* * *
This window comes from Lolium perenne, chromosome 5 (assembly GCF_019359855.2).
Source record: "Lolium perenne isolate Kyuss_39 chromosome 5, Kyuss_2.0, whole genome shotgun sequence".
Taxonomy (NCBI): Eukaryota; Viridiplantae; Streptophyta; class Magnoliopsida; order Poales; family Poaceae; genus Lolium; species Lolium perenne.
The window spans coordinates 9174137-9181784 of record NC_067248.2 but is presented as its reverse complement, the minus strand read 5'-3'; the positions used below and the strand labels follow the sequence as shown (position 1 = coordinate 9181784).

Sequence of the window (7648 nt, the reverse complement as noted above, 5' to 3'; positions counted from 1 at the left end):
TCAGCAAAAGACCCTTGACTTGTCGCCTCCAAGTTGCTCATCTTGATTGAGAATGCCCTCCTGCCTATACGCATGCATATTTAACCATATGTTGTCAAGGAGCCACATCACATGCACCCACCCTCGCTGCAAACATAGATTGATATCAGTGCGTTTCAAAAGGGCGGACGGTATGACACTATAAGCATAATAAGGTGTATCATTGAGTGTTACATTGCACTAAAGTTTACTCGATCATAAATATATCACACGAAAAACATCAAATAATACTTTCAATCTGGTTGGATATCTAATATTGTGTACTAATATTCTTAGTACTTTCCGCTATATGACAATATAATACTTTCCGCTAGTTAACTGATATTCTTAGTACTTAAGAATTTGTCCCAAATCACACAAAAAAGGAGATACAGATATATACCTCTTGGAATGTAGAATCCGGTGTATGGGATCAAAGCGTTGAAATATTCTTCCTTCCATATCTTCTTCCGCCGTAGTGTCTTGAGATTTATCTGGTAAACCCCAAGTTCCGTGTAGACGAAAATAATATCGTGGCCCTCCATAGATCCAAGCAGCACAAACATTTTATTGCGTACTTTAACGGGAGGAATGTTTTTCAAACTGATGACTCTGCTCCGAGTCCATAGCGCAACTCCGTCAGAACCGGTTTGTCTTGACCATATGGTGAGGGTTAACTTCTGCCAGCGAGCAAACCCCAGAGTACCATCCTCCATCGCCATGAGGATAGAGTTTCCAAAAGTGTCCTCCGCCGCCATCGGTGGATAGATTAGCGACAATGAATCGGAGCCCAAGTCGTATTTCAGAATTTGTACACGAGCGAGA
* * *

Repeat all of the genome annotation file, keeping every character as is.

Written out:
This window comes from Lolium perenne, chromosome 5 (assembly GCF_019359855.2).
Source record: "Lolium perenne isolate Kyuss_39 chromosome 5, Kyuss_2.0, whole genome shotgun sequence".
Taxonomy (NCBI): Eukaryota; Viridiplantae; Streptophyta; class Magnoliopsida; order Poales; family Poaceae; genus Lolium; species Lolium perenne.
The window spans coordinates 9174137-9181784 of record NC_067248.2 but is presented as its reverse complement, the minus strand read 5'-3'; the positions used below and the strand labels follow the sequence as shown (position 1 = coordinate 9181784).

Sequence of the window (7648 nt, the reverse complement as noted above, 5' to 3'; positions counted from 1 at the left end):
TCAGCAAAAGACCCTTGACTTGTCGCCTCCAAGTTGCTCATCTTGATTGAGAATGCCCTCCTGCCTATACGCATGCATATTTAACCATATGTTGTCAAGGAGCCACATCACATGCACCCACCCTCGCTGCAAACATAGATTGATATCAGTGCGTTTCAAAAGGGCGGACGGTATGACACTATAAGCATAATAAGGTGTATCATTGAGTGTTACATTGCACTAAAGTTTACTCGATCATAAATATATCACACGAAAAACATCAAATAATACTTTCAATCTGGTTGGATATCTAATATTGTGTACTAATATTCTTAGTACTTTCCGCTATATGACAATATAATACTTTCCGCTAGTTAACTGATATTCTTAGTACTTAAGAATTTGTCCCAAATCACACAAAAAAGGAGATACAGATATATACCTCTTGGAATGTAGAATCCGGTGTATGGGATCAAAGCGTTGAAATATTCTTCCTTCCATATCTTCTTCCGCCGTAGTGTCTTGAGATTTATCTGGTAAACCCCAAGTTCCGTGTAGACGAAAATAATATCGTGGCCCTCCATAGATCCAAGCAGCACAAACATTTTATTGCGTACTTTAACGGGAGGAATGTTTTTCAAACTGATGACTCTGCTCCGAGTCCATAGCGCAACTCCGTCAGAACCGGTTTGTCTTGACCATATGGTGAGGGTTAACTTCTGCCAGCGAGCAAACCCCAGAGTACCATCCTCCATCGCCATGAGGATAGAGTTTCCAAAAGTGTCCTCCGCCGCCATCGGTGGATAGATTAGCGACAATGAATCGGAGCCCAAGTCGTATTTCAGAATTTGTACACGAGCGAGA